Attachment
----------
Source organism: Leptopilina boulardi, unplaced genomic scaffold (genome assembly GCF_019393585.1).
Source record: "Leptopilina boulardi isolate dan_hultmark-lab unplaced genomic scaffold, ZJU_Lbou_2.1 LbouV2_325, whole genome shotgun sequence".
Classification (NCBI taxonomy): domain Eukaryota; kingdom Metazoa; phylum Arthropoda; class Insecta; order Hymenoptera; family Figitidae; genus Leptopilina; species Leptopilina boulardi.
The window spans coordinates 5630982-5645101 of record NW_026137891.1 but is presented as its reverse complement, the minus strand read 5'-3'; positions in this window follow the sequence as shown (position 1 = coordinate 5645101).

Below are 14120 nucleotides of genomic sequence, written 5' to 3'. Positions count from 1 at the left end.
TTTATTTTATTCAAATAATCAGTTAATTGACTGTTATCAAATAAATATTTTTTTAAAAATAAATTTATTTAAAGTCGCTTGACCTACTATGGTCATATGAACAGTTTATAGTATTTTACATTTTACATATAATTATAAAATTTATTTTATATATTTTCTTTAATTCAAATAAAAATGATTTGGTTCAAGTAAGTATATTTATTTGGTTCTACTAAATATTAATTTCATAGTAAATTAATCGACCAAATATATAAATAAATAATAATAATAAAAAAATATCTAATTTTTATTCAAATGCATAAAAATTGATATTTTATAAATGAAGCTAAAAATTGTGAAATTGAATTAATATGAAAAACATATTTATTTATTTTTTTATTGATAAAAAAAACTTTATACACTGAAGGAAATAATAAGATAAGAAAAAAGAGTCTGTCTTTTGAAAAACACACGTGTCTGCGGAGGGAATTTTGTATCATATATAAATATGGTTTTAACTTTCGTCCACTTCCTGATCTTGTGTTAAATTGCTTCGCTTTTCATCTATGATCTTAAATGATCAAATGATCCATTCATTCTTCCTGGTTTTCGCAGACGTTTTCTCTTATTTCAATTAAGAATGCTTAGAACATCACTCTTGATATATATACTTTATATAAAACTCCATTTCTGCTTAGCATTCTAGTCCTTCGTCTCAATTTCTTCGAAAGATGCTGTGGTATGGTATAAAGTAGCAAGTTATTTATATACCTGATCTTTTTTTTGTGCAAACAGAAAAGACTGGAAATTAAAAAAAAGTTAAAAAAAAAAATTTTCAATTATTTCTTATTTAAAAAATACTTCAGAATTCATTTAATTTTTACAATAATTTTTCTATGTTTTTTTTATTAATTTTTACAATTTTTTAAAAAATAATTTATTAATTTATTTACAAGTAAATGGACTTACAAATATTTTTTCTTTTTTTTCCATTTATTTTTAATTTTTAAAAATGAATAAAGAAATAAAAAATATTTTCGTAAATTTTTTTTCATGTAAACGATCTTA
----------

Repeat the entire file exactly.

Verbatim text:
Source organism: Leptopilina boulardi, unplaced genomic scaffold (genome assembly GCF_019393585.1).
Source record: "Leptopilina boulardi isolate dan_hultmark-lab unplaced genomic scaffold, ZJU_Lbou_2.1 LbouV2_325, whole genome shotgun sequence".
Classification (NCBI taxonomy): domain Eukaryota; kingdom Metazoa; phylum Arthropoda; class Insecta; order Hymenoptera; family Figitidae; genus Leptopilina; species Leptopilina boulardi.
The window spans coordinates 5630982-5645101 of record NW_026137891.1 but is presented as its reverse complement, the minus strand read 5'-3'; positions in this window follow the sequence as shown (position 1 = coordinate 5645101).

Below are 14120 nucleotides of genomic sequence, written 5' to 3'. Positions count from 1 at the left end.
TTTATTTTATTCAAATAATCAGTTAATTGACTGTTATCAAATAAATATTTTTTTAAAAATAAATTTATTTAAAGTCGCTTGACCTACTATGGTCATATGAACAGTTTATAGTATTTTACATTTTACATATAATTATAAAATTTATTTTATATATTTTCTTTAATTCAAATAAAAATGATTTGGTTCAAGTAAGTATATTTATTTGGTTCTACTAAATATTAATTTCATAGTAAATTAATCGACCAAATATATAAATAAATAATAATAATAAAAAAATATCTAATTTTTATTCAAATGCATAAAAATTGATATTTTATAAATGAAGCTAAAAATTGTGAAATTGAATTAATATGAAAAACATATTTATTTATTTTTTTATTGATAAAAAAAACTTTATACACTGAAGGAAATAATAAGATAAGAAAAAAGAGTCTGTCTTTTGAAAAACACACGTGTCTGCGGAGGGAATTTTGTATCATATATAAATATGGTTTTAACTTTCGTCCACTTCCTGATCTTGTGTTAAATTGCTTCGCTTTTCATCTATGATCTTAAATGATCAAATGATCCATTCATTCTTCCTGGTTTTCGCAGACGTTTTCTCTTATTTCAATTAAGAATGCTTAGAACATCACTCTTGATATATATACTTTATATAAAACTCCATTTCTGCTTAGCATTCTAGTCCTTCGTCTCAATTTCTTCGAAAGATGCTGTGGTATGGTATAAAGTAGCAAGTTATTTATATACCTGATCTTTTTTTTGTGCAAACAGAAAAGACTGGAAATTAAAAAAAAGTTAAAAAAAAAAATTTTCAATTATTTCTTATTTAAAAAATACTTCAGAATTCATTTAATTTTTACAATAATTTTTCTATGTTTTTTTTATTAATTTTTACAATTTTTTAAAAAATAATTTATTAATTTATTTACAAGTAAATGGACTTACAAATATTTTTTCTTTTTTTTCCATTTATTTTTAATTTTTAAAAATGAATAAAGAAATAAAAAATATTTTCGTAAATTTTTTTTCATGTAAACGATCTTA